“Pap slap” enters the vernacular after Nationwide race (VIDEO)

2 Comments

Max Papis made his debut in North America in the 1996 24 Hours of Daytona with a drive in a Ferrari 333 SP prototype that went gone down in endurance racing lore. It gave birth to the nickname “Mad Max.”

On Saturday, Papis gave birth to another nickname – the “Pap slap” – after he slapped fellow NASCAR Nationwide Series driver Billy Johnson (pictured) following the Johnsonville Sausage 200 at Elkhart Lake’s Road America.

Johnson had contacted Papis earlier in the race and on pit lane afterwards, the Italian expressed his displeasure. But he walked off with a grin that made it seem like it was more lighthearted than originally intended.

I had the chance to speak to Johnson after the race – with the handslap unbeknownst to me – because he’d driven a sterling race regardless.

Johnson’s race for Roush Fenway Racing included leading early, a pit speeding penalty that dropped him to the mid-30s, and a comeback to the lead before the two late-race incidents with Papis and later Regan Smith.

“We had a car that could have contended for the win,” Johnson said. I made a mistake, fell to dead, dead last. We were like 36th or something, then drove straight through the field in less than 10 laps, it showed what the Ford Ecoboost 16 team. My car got into the 7, took us out, he was along for the ride. Earlier in the race, it happens.

“It’s a road course. There’s three-wide stacking up. A lot of contact happens. I got into the back of Max Papis, he was a  little over reactive, and he had some words and fists with me. It was a bit unfortunate; a crazy race. We showed a lot of speed and showed we had what it took to win.”

Michael Andretti looking forward to new Australian Supercars venture

Getty Images
Leave a comment

If it seems like Michael Andretti is out to conquer the world, he is – kind of.

The former IndyCar star turned prolific team owner has won three of the last four Indianapolis 500s and five overall, second only to Roger Penske’s 16 Indy 500 triumphs.

Along the way, in addition to expanding his own IndyCar and Indy Lights operation, the son of Mario Andretti and the primary shareholder of Andretti Autosport has also branched out into Global RallyCross and Formula E racing in recent years.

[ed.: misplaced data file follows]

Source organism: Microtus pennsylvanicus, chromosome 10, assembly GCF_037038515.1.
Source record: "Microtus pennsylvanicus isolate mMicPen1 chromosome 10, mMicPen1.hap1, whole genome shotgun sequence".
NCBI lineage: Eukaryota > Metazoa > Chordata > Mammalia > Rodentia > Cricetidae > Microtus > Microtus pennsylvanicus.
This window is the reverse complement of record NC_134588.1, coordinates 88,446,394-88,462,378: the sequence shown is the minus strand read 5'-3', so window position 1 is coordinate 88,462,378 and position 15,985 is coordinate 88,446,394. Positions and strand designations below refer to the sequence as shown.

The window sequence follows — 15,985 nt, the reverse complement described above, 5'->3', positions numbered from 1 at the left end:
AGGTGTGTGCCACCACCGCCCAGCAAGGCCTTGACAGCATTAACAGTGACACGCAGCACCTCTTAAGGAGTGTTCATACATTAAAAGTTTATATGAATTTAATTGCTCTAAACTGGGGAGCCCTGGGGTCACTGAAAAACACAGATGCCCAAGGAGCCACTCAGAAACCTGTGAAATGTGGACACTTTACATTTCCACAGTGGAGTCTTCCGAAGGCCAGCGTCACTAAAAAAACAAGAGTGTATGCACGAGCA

And now, Andretti has further expanded his brand internationally, following Penske to the world down under — as in the world of Australian V8 Supercars.

Andretti has teamed with Supercars team owner Ryan Walkinshaw, along with veteran motorsports marketer and executive director of McLaren Technology Group and United Autosports owner and chairman, Zak Brown.

Together, the three have formed Walkinshaw Andretti United, based in suburban Melbourne, Australia. The new team kicks off the new season with the Adelaide 500 from March 1-4.

“It’s just extending our brand and putting it out there,” Andretti told NBC Sports. “The Supercars are such a great series.

“It all started with Zach Brown calling me and said ‘You have to talk to Ryan Walkinshaw. He’s got something interesting to talk to you about.’

“We talked and literally in like a half-hour, we said, ‘Let’s figure out how we’re going to make this work.’ And then Zack was like, ‘Hey, what about me?’ And then Zack came in as a partner and it’s cool now that we have the Walkinshaw Andretti United team.

“I’m really excited about that program, the guys at the shop are excited about it, we’ve been doing a lot of things to try and help it because it’s such a cool series and the cars are so cool.

“I went down there to Bathurst, which was to me one of the coolest tracks in the world. I wish I could have driven it, I really do. It looks like a blast.

“It’s amazing how big that series is when you go down there. It’s one of the biggest sports in Australia. It was just a great opportunity for us to extend our portfolio.”

Admittedly, Andretti had some extra incentive to want to get involved in the Supercars world: Penske joined forces with legendary Dick Johnson Racing in September 2014.

The organization came together quickly and the rebranded DJR Team Penske went on to win the 2017 V8 Supercars championship.

“Roger was down there the last few years,” Andretti said, adding that fact as incentive to get his own organization into the series. “So it’s cool to go race head-to-head with Roger. That was also in the back of our minds.”

This is no start-up venture for Andretti. The roots of the new venture began in 1990 as the Holden Racing Team, which went on to become one of the most successful organizations in Australian V8 Supercar racing, having won the drivers’ championship six times and the Virgin Australia Supercars Championship’s top race, the Bathurst 1000 (essentially Australia’s version of the Indy 500), seven times.

Last season, Holden Racing team morphed into Triple Eight Race Engineering and was renamed Mobil 1 HSV Racing.

And now the company has been renamed once again for the 2018 campaign under the Walkinshaw Andretti United banner.

The team will be composed of two Holden ZB Commodores with drivers James Courtney and Scott Pye, as well as a Porsche 911 GT3-R in the Australian GT championship.

What’s next for Andretti’s motorsports portfolio? Right now, it’s pretty full, but you can bet running for championships from Australia (Supercars) to globally (GRC) to Indianapolis (Indy 500) to the U.S. (Verizon IndyCar Series) are at the top of this year’s list.